‘Russian Troll Farm’ finally trolls IRL at Rochester’s Geva Theatre
A play originally performed on Zoom depicts Russian Internet Agency workers trying to sway America’s 2016 election.
ussian Troll Farm focuses on using Facebook to sway an American presidential election about as much as The Office probed the nuances of the paper-making business in Scranton, Pennsylvania. On the contrary, both the beloved NBC sitcom and Sarah Gancher’s new play instead use their respective workplaces as a pretext to explore workplace romance, chaotic plotlines and the idea that a person’s career need not reflect their identity.
Originally performed in a real-time Zoom production in 2020, Russian Troll Farm has now been adapted for a live audience, which is how Gancher had originally imagined it. Rochester’s Geva Theatre is currently presenting its onstage world premiere, directed by Tony Award winner Darko Tresnjak, through late March.
The play proposes a narrative of what could have happened at Russia’s Internet Research Agency leading up to the 2016 election. We meet five IRA workers: Masha, a former journalist damaged by a past work affair; Nikolai, a troll who justifies his guilt with the artistry of his job; Egor, a deadpan tech geek who has become attached to his false identity and his connection to the community he trolls; Steve, an aggressive yet charming troll working his ideal career; and Ljuba, their cunning supervisor, who is grappling with the loss of her daughter and other past traumas.
Amid the fake accounts, broken article links and disinformation, all designed to confuse and emotionally manipulate American social media users, Masha and Nikolai initiate a starry-eyed workplace romance that would do Jim and Pam proud. In lieu of playing pranks on nebbishy coworkers, however, the Russian Troll Farm would-be lovers embark on #tunnelkids, an oddly intimate trolling collab about the fake Hillary Clinton child trafficking ring.
The result “gives the audience permission to laugh about something that, in the moment, wasn’t funny for us,” said Geva dramaturg Fiona Kyle. “There’s something really exciting and dynamic about a play that’s willing to take a risk. Because it pays off.”
When Donald Trump is announced (spoiler alert!) the winner of the election, the IRA workers — goofily dressed up for a workplace costume contest — scream in delight, gulp vodka and stuff their mouths with popcorn. “It was wrong, but we did it,” Masha reassures herself as she paces back and forth in a hooded adult onesie.
At the end of the day, Russian trolls are just people. They go to work and perform their best in order to provide for themselves. “They’re just the ones who are cogs in the machine,” Kyle said. “Same as us in whatever industry we work in. We’re just doing what we’re being told.”
Gancher humanizes these characters and nudges us to reconsider the malicious intent that we assume fuels these trolling sprees, while also suggesting that Americans should think about how we engage with online propaganda and make sense of the truth.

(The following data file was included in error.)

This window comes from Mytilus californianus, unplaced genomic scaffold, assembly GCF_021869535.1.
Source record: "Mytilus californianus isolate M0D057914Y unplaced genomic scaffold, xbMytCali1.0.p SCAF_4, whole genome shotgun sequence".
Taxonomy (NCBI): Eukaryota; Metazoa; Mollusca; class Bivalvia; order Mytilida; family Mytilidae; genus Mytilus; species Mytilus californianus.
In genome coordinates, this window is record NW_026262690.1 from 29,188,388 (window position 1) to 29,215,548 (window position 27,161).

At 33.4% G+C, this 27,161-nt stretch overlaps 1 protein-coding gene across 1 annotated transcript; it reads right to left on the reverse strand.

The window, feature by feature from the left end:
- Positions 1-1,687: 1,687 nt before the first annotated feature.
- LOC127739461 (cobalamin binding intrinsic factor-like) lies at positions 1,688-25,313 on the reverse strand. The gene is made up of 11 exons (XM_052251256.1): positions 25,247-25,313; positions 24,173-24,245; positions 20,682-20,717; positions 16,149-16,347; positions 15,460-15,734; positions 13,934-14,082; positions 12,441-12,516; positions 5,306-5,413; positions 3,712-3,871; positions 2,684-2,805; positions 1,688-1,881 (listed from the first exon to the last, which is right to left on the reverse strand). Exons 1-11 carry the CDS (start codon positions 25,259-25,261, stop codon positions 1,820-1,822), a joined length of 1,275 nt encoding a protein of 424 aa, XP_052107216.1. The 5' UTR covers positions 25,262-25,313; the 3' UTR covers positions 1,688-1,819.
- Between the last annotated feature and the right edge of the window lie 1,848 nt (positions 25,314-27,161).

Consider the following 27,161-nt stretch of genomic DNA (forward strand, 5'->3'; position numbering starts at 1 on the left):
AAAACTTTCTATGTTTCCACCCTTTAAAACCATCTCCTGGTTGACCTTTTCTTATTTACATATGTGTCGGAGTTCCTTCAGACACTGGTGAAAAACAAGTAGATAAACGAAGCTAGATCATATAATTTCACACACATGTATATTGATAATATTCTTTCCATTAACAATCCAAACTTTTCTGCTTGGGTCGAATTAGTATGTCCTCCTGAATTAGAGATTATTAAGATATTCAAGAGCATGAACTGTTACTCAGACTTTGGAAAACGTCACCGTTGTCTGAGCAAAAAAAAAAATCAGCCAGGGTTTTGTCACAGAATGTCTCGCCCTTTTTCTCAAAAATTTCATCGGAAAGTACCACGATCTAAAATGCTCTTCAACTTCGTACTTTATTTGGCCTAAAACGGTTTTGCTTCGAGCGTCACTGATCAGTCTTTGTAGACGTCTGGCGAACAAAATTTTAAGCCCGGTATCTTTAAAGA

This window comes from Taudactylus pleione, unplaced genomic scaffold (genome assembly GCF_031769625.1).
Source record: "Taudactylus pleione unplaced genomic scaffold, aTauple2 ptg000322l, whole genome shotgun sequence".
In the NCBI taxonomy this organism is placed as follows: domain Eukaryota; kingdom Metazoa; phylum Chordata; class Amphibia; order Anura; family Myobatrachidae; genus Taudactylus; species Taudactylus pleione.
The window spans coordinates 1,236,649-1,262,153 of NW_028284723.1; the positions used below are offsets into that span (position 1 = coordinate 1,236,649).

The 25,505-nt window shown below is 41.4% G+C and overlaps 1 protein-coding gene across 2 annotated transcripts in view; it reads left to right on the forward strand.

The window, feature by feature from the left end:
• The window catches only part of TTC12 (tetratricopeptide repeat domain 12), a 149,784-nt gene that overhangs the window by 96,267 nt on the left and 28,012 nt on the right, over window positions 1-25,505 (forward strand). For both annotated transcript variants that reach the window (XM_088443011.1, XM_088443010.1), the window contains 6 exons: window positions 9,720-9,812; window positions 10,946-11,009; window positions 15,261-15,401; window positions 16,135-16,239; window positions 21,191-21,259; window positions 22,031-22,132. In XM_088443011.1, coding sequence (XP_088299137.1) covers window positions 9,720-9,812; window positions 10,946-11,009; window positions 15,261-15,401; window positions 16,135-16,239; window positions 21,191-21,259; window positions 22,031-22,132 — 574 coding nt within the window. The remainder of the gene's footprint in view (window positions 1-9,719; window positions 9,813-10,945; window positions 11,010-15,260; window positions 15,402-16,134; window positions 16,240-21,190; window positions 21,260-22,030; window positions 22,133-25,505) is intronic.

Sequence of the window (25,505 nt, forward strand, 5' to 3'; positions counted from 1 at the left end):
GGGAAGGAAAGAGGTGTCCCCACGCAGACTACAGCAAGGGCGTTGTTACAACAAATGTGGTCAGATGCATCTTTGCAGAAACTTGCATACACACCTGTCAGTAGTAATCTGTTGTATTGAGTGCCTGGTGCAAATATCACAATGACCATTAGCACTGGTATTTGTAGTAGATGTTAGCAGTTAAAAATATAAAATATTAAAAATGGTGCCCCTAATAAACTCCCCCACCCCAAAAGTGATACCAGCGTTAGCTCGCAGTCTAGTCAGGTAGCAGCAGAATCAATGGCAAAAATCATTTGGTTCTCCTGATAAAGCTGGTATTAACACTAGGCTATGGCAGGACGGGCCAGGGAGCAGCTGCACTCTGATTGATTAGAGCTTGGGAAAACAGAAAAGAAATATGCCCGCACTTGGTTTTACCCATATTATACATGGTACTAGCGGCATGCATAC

“It’s so much easier to accept a version of the world that’s given to us if it fits into how we already see things,” said Haskell King, who played Egor in the Zoom version and revisits the role here. “The Russian trolls, they were really just looking at how we already view the world and interact with each other … and exploiting that.”
Jared Mezzocchi’s multimedia design of the original Zoom play – which received a prestigious Obie Award just days before the premiere of the Geva version – created the impression of observing the IRA workers through their computer cameras as they hurriedly type on their keyboards. At the same time, the drafts of posts that they type and send overlap on the screen with their interactions with outside users, as if you are also viewing their desktops.
The Geva production replicates this digital world by creating an interplay between multimedia and the actors onstage. Four desks surrounded by filing cabinets and trash cans are set across the stage. Katherine Thesing, the production’s stage manager, said custom-designed laptops with built-in cameras project the trolls’ faces onto screens above them, where visuals of their online shenanigans also play an integral role.
“It feels very fresh to me,” Thesing said. “So I hope it will also feel fresh to audiences, too.”
Because the online version was filmed in multiple locations across the East Coast, King said, the actors had to master timing in order to land the laughs while factoring in Zoom delays (and staying seated the whole time). Now that Russian Troll Farm exists onstage, he said, he has a chance to implement physical humor and more directly engage with the audience.
“There’s nothing like being in a theater and getting everybody to laugh together,” King said. “Those laughs are where the comedy is.”